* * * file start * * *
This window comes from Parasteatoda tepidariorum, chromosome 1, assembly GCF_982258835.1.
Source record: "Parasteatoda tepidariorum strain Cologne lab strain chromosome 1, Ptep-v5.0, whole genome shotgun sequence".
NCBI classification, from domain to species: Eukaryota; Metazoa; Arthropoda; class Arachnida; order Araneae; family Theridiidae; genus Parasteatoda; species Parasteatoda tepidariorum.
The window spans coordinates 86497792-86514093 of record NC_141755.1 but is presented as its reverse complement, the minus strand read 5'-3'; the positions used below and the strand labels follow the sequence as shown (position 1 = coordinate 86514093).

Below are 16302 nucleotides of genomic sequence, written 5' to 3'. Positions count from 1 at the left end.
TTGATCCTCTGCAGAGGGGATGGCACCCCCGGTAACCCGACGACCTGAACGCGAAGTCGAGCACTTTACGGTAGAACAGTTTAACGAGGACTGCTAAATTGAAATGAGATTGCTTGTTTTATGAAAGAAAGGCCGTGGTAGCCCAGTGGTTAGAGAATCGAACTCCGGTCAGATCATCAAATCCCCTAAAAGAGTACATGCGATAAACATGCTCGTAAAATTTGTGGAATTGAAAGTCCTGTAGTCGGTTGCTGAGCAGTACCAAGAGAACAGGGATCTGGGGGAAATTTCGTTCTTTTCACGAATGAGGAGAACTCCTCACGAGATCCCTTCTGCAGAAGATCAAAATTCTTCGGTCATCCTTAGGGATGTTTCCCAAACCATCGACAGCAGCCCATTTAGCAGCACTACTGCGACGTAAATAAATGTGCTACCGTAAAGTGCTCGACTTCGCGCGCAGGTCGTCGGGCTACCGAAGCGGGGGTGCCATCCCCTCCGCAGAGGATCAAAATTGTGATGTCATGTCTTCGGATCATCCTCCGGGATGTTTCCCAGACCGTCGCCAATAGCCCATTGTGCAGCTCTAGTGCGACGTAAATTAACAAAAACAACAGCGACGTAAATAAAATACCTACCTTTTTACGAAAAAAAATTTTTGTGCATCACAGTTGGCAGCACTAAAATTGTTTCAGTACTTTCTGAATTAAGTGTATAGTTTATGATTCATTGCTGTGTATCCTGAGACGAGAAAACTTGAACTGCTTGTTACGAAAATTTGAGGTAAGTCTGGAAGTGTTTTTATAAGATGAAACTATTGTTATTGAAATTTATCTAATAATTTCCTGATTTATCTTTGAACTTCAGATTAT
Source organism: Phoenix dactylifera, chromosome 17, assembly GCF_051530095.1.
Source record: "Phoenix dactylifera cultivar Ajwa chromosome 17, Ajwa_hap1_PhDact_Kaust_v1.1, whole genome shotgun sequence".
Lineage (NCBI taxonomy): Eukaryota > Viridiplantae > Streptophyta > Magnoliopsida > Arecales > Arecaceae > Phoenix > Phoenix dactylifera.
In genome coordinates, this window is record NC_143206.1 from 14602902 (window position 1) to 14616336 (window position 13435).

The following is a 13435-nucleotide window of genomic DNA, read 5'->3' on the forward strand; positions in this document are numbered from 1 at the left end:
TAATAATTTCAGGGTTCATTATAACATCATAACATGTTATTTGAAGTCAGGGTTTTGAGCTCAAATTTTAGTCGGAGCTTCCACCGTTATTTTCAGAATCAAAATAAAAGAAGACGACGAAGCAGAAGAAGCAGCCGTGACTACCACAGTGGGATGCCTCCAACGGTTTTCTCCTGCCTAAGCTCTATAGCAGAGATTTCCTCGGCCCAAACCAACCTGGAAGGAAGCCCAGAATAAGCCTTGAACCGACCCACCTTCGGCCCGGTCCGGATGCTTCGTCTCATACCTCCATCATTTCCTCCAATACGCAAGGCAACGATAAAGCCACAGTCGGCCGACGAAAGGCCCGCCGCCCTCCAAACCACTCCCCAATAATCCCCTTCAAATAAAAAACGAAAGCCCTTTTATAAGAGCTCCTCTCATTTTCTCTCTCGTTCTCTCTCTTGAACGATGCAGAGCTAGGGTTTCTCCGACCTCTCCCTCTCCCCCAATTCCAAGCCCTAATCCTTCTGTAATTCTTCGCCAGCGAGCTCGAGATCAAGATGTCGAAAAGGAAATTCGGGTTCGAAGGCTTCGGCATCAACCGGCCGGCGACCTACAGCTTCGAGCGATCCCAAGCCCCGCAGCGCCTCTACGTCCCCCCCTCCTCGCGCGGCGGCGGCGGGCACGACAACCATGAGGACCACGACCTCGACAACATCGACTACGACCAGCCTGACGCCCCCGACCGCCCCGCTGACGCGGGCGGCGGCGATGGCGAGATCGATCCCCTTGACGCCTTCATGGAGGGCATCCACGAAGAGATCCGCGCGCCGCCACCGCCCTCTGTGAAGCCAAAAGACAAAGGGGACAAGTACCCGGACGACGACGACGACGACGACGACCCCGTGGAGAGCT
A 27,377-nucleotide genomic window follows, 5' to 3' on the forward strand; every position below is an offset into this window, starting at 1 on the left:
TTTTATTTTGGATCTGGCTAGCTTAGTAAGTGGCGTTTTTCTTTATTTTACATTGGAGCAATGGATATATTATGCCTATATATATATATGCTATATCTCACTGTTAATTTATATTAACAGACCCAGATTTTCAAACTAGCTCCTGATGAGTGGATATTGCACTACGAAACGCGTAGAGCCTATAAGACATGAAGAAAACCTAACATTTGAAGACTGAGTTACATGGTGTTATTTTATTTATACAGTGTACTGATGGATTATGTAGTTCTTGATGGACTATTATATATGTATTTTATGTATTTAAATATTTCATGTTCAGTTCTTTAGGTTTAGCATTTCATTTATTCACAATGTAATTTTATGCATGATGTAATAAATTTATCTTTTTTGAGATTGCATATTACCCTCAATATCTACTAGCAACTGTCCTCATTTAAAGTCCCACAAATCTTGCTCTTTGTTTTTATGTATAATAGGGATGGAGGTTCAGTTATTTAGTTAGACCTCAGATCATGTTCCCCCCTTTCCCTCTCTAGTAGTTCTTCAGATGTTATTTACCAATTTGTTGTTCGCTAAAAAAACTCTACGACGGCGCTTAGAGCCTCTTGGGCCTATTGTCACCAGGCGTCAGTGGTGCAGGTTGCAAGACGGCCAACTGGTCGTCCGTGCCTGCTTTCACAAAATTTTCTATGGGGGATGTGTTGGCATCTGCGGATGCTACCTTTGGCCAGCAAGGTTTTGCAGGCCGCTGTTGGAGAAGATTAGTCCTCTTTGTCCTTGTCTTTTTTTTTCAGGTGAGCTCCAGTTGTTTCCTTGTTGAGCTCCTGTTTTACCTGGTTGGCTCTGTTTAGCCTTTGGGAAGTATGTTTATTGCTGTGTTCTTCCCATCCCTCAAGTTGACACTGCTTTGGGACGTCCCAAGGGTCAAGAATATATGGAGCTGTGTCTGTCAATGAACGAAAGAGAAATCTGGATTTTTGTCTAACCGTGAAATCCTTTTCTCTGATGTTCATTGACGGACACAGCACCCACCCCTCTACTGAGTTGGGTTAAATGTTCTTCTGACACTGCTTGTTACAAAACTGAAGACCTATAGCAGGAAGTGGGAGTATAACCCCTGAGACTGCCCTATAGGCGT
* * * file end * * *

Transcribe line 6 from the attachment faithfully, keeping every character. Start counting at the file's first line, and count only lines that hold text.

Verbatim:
TTGATCCTCTGCAGAGGGGATGGCACCCCCGGTAACCCGACGACCTGAACGCGAAGTCGAGCACTTTACGGTAGAACAGTTTAACGAGGACTGCTAAATTGAAATGAGATTGCTTGTTTTATGAAAGAAAGGCCGTGGTAGCCCAGTGGTTAGAGAATCGAACTCCGGTCAGATCATCAAATCCCCTAAAAGAGTACATGCGATAAACATGCTCGTAAAATTTGTGGAATTGAAAGTCCTGTAGTCGGTTGCTGAGCAGTACCAAGAGAACAGGGATCTGGGGGAAATTTCGTTCTTTTCACGAATGAGGAGAACTCCTCACGAGATCCCTTCTGCAGAAGATCAAAATTCTTCGGTCATCCTTAGGGATGTTTCCCAAACCATCGACAGCAGCCCATTTAGCAGCACTACTGCGACGTAAATAAATGTGCTACCGTAAAGTGCTCGACTTCGCGCGCAGGTCGTCGGGCTACCGAAGCGGGGGTGCCATCCCCTCCGCAGAGGATCAAAATTGTGATGTCATGTCTTCGGATCATCCTCCGGGATGTTTCCCAGACCGTCGCCAATAGCCCATTGTGCAGCTCTAGTGCGACGTAAATTAACAAAAACAACAGCGACGTAAATAAAATACCTACCTTTTTACGAAAAAAAATTTTTGTGCATCACAGTTGGCAGCACTAAAATTGTTTCAGTACTTTCTGAATTAAGTGTATAGTTTATGATTCATTGCTGTGTATCCTGAGACGAGAAAACTTGAACTGCTTGTTACGAAAATTTGAGGTAAGTCTGGAAGTGTTTTTATAAGATGAAACTATTGTTATTGAAATTTATCTAATAATTTCCTGATTTATCTTTGAACTTCAGATTAT